UV Shielding Properties of Jarosite Vs. Gypsum: Astrobiological Implications for Mars


UV Shielding Properties of Jarosite Vs. Gypsum: Astrobiological Implications for Mars

1G. Amaral, 2J. Martinez-Frias and 2,3L. Vázquez

1Departamento de Química Física I, Fac. Ciencias Químicas,
Universidad Complutense, 28040 Madrid, Spain

2Centro de Astrobiología (CSIC-INTA), Associated to the NASA Astrobiology Institute,
Ctra de Ajalvir km. 4, 28850 Torrejón de Ardoz, Spain

3Departamento de Matemática Aplicada, Facultad de Informática,
Universidad Complutense de Madrid, 28040 Madrid, Spain

World Applied Sciences Journal 2 (2): 112-116, 2007.



The discovery of liquid water-related sulfates on Mars is of great astrobiological interest. UV radiation experiments, using natural Ca and Fe sulfates (gypsum, jarosite), demonstrate a large difference in the UV protection capabilities of both minerals and also confirm that the mineralogical composition of the Martian regolith is a crucial shielding factor. It is demonstrated that a thin (500 μm-thick) sample of jarosite prevents UV transmission, providing suitable niches for life exploration.

Key words: UV shielding, Mars, jarosite, gypsum, astrobiology



Unlike Earth, there is a significant amount of UV flux on Mars, mainly due to the influence of the shorter wavelengths UVC (100-280 nm) and UVB (280-315nm). Various works on the biological effects of UV radiation[1-3] and the amount of Martian radiation [4] have established that even the present-day instantaneous Martian UV flux would not in itself prevent life. Nevertheless, it is a fact that this UV flux contributes coupled with the lack of liquid water and extreme low temperatures, to the biologically inhospitable nature of the Martian surface. From the astrobiological point of view, these factors render a practical consequence for the exploration and detection of life on Mars: any living organism, as we know it, should have preferentially developed in a particular sub-surface microenvironment able to protect it from the harsh conditions on the surface. Terrestrial endolithic communities that live in the subsurface layers of rock that provide appropriate microenvironments against extreme external conditions have been proposed [5-8] as possible analogs to life on Mars. Extant Martian life would require strong UV shielding, which, in accordance with our experiments, could be perfectly accomplished by certain minerals already discovered on Mars.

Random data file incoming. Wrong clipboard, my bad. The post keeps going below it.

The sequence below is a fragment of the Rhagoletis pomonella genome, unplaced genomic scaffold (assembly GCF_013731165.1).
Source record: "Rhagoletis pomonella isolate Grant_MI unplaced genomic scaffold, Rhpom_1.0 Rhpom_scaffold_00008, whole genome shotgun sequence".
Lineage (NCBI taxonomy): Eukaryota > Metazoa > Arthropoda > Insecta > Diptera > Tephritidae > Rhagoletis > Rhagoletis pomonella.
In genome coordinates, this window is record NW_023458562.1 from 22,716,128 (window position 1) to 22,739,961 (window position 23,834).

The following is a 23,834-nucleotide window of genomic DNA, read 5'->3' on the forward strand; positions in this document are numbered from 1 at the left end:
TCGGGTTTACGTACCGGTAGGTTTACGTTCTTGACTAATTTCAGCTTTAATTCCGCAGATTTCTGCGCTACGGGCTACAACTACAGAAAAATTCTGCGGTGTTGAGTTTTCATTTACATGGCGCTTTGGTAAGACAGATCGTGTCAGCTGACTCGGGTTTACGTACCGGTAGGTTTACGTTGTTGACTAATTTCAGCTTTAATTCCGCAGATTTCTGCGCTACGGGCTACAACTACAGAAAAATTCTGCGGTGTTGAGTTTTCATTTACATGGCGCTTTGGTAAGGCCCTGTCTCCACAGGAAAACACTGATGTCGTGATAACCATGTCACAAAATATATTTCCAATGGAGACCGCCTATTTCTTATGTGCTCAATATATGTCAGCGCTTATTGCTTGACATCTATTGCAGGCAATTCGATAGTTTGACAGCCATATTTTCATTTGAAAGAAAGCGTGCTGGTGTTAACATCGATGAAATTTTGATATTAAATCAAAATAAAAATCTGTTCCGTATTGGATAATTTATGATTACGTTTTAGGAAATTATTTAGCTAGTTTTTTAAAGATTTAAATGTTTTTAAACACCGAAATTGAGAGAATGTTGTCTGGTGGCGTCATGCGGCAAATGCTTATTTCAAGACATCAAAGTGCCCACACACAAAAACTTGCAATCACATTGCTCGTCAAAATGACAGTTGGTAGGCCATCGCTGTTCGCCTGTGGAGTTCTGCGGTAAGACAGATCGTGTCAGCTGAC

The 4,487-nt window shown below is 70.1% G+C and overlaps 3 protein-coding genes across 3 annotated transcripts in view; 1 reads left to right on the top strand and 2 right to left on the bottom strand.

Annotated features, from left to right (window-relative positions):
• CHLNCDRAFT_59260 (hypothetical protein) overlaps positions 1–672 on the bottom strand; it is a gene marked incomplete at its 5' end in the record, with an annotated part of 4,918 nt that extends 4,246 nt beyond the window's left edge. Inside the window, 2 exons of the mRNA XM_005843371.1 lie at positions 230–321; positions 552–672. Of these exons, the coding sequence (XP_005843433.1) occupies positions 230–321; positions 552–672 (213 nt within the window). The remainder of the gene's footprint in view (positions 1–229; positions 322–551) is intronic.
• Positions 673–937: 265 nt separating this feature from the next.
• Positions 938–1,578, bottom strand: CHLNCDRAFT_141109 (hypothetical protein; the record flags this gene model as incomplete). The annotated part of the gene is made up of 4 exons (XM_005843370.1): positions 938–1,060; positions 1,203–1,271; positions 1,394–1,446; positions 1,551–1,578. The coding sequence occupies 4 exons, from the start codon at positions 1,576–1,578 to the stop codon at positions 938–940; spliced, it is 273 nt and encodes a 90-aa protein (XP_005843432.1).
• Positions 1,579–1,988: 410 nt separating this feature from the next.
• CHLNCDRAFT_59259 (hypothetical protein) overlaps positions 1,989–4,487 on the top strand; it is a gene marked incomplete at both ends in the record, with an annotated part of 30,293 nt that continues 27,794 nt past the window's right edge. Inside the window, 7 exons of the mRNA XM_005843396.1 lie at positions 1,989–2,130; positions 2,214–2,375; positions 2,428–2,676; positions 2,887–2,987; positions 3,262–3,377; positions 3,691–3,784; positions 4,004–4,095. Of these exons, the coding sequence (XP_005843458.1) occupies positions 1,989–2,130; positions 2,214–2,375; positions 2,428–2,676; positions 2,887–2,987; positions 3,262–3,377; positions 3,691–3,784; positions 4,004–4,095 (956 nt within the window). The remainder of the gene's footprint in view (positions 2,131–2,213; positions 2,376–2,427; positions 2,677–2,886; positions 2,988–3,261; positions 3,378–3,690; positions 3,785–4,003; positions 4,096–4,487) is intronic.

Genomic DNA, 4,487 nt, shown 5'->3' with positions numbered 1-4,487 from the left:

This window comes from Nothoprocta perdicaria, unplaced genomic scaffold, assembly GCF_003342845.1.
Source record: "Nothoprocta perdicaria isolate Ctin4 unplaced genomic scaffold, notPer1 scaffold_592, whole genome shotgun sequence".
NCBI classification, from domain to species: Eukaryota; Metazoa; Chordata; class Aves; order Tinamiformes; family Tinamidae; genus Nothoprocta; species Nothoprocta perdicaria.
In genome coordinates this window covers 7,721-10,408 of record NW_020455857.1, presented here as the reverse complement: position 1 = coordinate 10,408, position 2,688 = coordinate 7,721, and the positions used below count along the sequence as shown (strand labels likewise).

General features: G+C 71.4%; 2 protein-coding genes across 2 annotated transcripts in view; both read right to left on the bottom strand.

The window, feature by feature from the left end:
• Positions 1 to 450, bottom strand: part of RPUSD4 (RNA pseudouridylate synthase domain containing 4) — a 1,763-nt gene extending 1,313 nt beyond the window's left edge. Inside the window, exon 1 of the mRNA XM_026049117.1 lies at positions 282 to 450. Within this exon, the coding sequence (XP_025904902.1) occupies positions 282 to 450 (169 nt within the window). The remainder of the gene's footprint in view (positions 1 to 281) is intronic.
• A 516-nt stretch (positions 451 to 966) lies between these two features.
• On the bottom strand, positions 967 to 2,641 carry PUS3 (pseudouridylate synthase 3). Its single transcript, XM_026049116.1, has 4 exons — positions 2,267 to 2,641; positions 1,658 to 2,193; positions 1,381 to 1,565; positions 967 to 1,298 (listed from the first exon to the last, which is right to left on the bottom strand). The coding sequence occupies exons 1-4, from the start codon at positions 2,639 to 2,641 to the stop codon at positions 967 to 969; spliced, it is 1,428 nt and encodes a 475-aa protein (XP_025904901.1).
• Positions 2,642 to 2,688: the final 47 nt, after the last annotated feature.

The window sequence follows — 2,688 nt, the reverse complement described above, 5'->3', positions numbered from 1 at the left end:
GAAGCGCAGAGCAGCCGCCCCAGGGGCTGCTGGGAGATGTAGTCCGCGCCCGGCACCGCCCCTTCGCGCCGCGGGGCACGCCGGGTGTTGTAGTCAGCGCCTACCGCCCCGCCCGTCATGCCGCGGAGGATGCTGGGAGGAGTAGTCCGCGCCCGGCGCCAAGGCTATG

Martian minerals: Ca and Fe Sulfates

The search for life on Mars has been intimately linked to the identification of unequivocal ancient or modern geomarkers [9, 10] of water (e.g. some water-related minerals) on and inside the planet. Recently, some water-related sulfates (e.g. jarosite, gypsum) were discovered [11-13] on Mars surface. In particular, jarosite has proven to have a great astrobiological importance, not only for its relation with liquid water, but also because it can act as a sink and source of Fe ions for Fe-related chemolithoautotrophic microorganisms, such as those encountered in numerous extremophilic ecosystems (e.g. Tinto river [14-16]). In the present report, we present experimental results on the UV shielding capabilities of the above mentioned minerals: jarosite (KFe3(SO4)2(OH)6) and gypsum (CaSO4.2H2O).